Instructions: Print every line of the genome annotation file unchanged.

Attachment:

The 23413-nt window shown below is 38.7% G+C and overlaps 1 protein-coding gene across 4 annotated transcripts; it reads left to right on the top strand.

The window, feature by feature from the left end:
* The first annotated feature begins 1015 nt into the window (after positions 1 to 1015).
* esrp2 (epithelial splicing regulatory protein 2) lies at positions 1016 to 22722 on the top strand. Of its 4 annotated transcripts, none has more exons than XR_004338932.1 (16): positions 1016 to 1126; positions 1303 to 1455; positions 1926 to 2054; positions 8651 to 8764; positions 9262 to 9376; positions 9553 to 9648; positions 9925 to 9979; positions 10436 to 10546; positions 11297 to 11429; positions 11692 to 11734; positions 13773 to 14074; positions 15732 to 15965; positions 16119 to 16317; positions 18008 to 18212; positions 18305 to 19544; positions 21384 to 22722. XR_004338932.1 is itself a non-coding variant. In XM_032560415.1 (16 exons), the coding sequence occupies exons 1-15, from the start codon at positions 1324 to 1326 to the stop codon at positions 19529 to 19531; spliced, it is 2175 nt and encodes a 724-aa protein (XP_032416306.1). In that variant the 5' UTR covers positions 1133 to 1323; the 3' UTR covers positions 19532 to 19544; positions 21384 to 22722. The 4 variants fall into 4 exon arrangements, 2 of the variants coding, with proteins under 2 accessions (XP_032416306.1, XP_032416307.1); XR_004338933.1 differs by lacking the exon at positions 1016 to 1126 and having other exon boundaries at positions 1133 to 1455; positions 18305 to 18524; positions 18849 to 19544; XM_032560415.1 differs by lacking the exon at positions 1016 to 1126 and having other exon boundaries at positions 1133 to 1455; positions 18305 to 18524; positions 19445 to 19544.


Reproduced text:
The 23413-nt window shown below is 38.7% G+C and overlaps 1 protein-coding gene across 4 annotated transcripts; it reads left to right on the top strand.

The window, feature by feature from the left end:
* The first annotated feature begins 1015 nt into the window (after positions 1 to 1015).
* esrp2 (epithelial splicing regulatory protein 2) lies at positions 1016 to 22722 on the top strand. Of its 4 annotated transcripts, none has more exons than XR_004338932.1 (16): positions 1016 to 1126; positions 1303 to 1455; positions 1926 to 2054; positions 8651 to 8764; positions 9262 to 9376; positions 9553 to 9648; positions 9925 to 9979; positions 10436 to 10546; positions 11297 to 11429; positions 11692 to 11734; positions 13773 to 14074; positions 15732 to 15965; positions 16119 to 16317; positions 18008 to 18212; positions 18305 to 19544; positions 21384 to 22722. XR_004338932.1 is itself a non-coding variant. In XM_032560415.1 (16 exons), the coding sequence occupies exons 1-15, from the start codon at positions 1324 to 1326 to the stop codon at positions 19529 to 19531; spliced, it is 2175 nt and encodes a 724-aa protein (XP_032416306.1). In that variant the 5' UTR covers positions 1133 to 1323; the 3' UTR covers positions 19532 to 19544; positions 21384 to 22722. The 4 variants fall into 4 exon arrangements, 2 of the variants coding, with proteins under 2 accessions (XP_032416306.1, XP_032416307.1); XR_004338933.1 differs by lacking the exon at positions 1016 to 1126 and having other exon boundaries at positions 1133 to 1455; positions 18305 to 18524; positions 18849 to 19544; XM_032560415.1 differs by lacking the exon at positions 1016 to 1126 and having other exon boundaries at positions 1133 to 1455; positions 18305 to 18524; positions 19445 to 19544.